In a previous analysis (Rindermann, Sailer, & Thompson, 2009), we used student assessment studies to calculate the cognitive-ability levels of the 95th and 5th percentiles as well as the mean for 90 countries from 1995 to 2007. Results showed that the 95th percentile had a larger effect on positively valued outcomes (scientific and technical achievement, GDP, government effectiveness, democracy, rule of law, political liberty) than the mean or the 5th percentile did.
However, there were five limitations of our previous analyses. First, we used GDP as an indicator of wealth. This meant that the difference between, for example, $20,000 and $25,000 would have the same import as the difference between $5,000 and $10,000. Instead, if we had used log GDP, increased wealth at lower levels would have been more important than at higher levels. Second, we included only 48 countries in our path analysis; 42 of the 90 countries were lost because of list-wise deletion as a result of missing values. The results are thus less representative than they would have been had we been able to retain the complete sample. Third, the three cognitive-ability levels were highly correlated (multicollinearity), a situation leading to unstable path coefficients and suppressor effects. Fourth, the influence of other possible determinants on wealth, such as economic freedom and education, was not checked. Fifth, data from only the end of the 20th and the beginning of the 21st century were used. But — depending on educational policies, demographic factors, and migration — human capital and abilities can change. No study has checked the hypothesis that the development and functionality of economic institutions themselves could depend on cognitive ability, especially on the cognitive ability of an intellectual class.
Aim of the Present Study
The aim of this study was to check the effect of cognitive-ability levels on national wealth by using different variables, larger data samples, and different statistical methods than have been used in previous studies. In addition, we also used data from other researchers for different historical periods and controlled for the influence of other important determinants of wealth. Three ability levels — the mean, 95th, and 5th percentiles — were compared. These values (transformed to an international norm) differed across countries (see Figs. 1–3 and Results). We assumed that the cognitive level of an intellectual class predicts a society’s wealth. Cognitive ability influences wealth through its effects on high achievement in technological and scientific research (indicated, e.g., by numbers of patents and scientists) and through improvement of economic institutions (economic freedom). The effect of cognitive ability on wealth should remain stable despite using different data sets, different indicators of intellectual and scientific achievement — including the number of eminent scientists in a country’s past — and more sophisticated statistical analyses, or despite allowing for the general education level of society.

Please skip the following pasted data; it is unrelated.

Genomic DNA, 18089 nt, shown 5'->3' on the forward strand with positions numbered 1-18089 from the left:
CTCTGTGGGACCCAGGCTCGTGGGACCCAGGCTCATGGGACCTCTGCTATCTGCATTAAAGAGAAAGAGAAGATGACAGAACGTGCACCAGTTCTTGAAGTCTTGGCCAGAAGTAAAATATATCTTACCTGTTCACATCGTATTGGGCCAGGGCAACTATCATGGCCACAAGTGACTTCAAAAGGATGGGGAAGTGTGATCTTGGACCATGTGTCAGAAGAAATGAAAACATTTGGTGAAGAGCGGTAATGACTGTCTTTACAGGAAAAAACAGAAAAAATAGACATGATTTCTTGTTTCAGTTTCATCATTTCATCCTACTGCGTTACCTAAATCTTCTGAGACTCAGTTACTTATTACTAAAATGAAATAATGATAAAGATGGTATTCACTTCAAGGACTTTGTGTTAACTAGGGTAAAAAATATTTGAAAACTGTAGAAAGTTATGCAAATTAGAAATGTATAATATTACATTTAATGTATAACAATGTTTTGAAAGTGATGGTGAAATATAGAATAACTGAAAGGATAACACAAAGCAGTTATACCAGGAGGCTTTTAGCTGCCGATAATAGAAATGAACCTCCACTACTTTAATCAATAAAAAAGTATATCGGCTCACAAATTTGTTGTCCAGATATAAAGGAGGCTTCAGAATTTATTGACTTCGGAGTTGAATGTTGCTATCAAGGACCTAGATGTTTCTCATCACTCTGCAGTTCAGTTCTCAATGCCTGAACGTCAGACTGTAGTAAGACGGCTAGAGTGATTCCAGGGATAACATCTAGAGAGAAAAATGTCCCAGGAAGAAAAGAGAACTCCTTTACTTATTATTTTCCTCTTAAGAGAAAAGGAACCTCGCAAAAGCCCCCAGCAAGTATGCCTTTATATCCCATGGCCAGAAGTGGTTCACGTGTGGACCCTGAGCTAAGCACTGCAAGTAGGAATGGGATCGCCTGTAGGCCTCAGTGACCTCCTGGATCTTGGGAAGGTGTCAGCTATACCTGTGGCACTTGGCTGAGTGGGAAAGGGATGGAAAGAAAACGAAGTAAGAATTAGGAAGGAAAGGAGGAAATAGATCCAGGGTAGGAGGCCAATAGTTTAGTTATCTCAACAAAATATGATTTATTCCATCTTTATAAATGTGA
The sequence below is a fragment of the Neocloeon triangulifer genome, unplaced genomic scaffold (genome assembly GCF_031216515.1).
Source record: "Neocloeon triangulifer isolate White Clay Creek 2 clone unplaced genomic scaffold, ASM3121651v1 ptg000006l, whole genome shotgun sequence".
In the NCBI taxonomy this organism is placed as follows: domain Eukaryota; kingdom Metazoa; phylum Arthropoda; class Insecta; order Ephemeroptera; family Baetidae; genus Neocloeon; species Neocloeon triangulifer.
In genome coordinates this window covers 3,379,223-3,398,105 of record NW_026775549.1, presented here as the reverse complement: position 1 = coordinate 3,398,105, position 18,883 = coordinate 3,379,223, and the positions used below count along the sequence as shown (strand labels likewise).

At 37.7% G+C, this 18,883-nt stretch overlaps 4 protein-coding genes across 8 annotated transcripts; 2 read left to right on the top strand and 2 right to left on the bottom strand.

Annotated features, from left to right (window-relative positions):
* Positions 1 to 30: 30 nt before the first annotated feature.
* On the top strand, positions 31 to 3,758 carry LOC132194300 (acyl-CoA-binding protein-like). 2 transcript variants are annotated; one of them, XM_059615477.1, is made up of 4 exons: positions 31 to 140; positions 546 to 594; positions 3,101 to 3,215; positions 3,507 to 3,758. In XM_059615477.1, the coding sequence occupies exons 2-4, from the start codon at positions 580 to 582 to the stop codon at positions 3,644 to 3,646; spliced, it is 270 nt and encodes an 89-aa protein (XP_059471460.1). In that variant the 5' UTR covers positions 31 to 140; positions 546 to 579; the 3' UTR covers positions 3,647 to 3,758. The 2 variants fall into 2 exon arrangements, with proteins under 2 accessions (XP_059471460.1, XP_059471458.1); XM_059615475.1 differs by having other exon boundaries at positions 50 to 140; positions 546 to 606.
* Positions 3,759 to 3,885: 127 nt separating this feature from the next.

A detailed description of the data and the statistical analyses we employed can be found in the Supplemental Material available online.
Using TIMSS results from 1995 to 2007, PISA results from 2000 to 2006, and PIRLS results from 2001 to 2006, we calculated mean ability values for 90 countries for the 95th ability percentile (IQ of ~125), the 5th ability percentile (IQ of ~75) and the mean (~50th ability percentile; IQ of ~100). The results of the different studies were aggregated in a stepwise manner and standardized on a common scale (United Kingdom: M = 100, SD = 15, known as the “Greenwich IQ”; see the Supplemental Material). Cognitive-ability values can be expressed in different scales (IQ or SAS); however, we used the IQ scale because it is better known but does not imply any theory of ability differences (culture, education, genes, wealth, politics, etc.). Nevertheless, the student assessment tasks are good indicators of crystallized intelligence (and to some extent also of fluid intelligence, especially PISA tasks), and there is a very strong G factor (country-level g factor), which could explain between 82% (GDP partialed out) and 95% of cross-country variance in competence studies independent of the scale (e.g., verbal, science literacy), student assessment study (e.g., PISA, TIMSS), grade level (e.g., fourth grade, eighth grade), and paradigm (psychometric intelligence, student assessment; Rindermann, 2007).
The cognitive levels of the 95th percentile and the mean were related to scientific and technological excellence (or high STEM achievement), as measured by patent rates (World Intellectual Property Organization, 2011), Nobel Prizes in science (Nobel Prize Committee, 2005), numbers of scientists (Kurian, 2001), and high-technology exports (Kurian, 2001) in a given country; all data were adjusted for population size (n = 88, Cronbach’s α = .68). Final criteria were GDP in 1998 and 2003 (log of per capita purchasing-power parity). (The results of the 5th percentile showed a less important relation with wealth.)
Three further variables were analyzed. The first was economic freedom, which includes property rights, rule of law, low customs, taxes, government-spending ratio, and trade restrictions. Within our 90-nation sample, 73 countries met the criteria of the Fraser Institute for 2000 (Gwartney & Lawson, 2003) and 83 countries met the criteria of the Heritage Foundation for 1995 through 2000 (O’Driscoll, Holmes, & O’Grady, 2002). The second variable was the education level of society, which was indexed by summing the rate of literate adults in 1991, the rate of persons between 12 and 19 years old from 1960 to 1985 who graduated from a secondary school, and the years of school attendance of persons 25 years or older from 1990 to 2000 (n = 84 countries; Rindermann, 2007). The third variable was excellence from 800 BC to 1950 in science, mathematics, and technology, as measured by the eminence and number of important scientists in a country (n = 42 countries; Murray, 2003).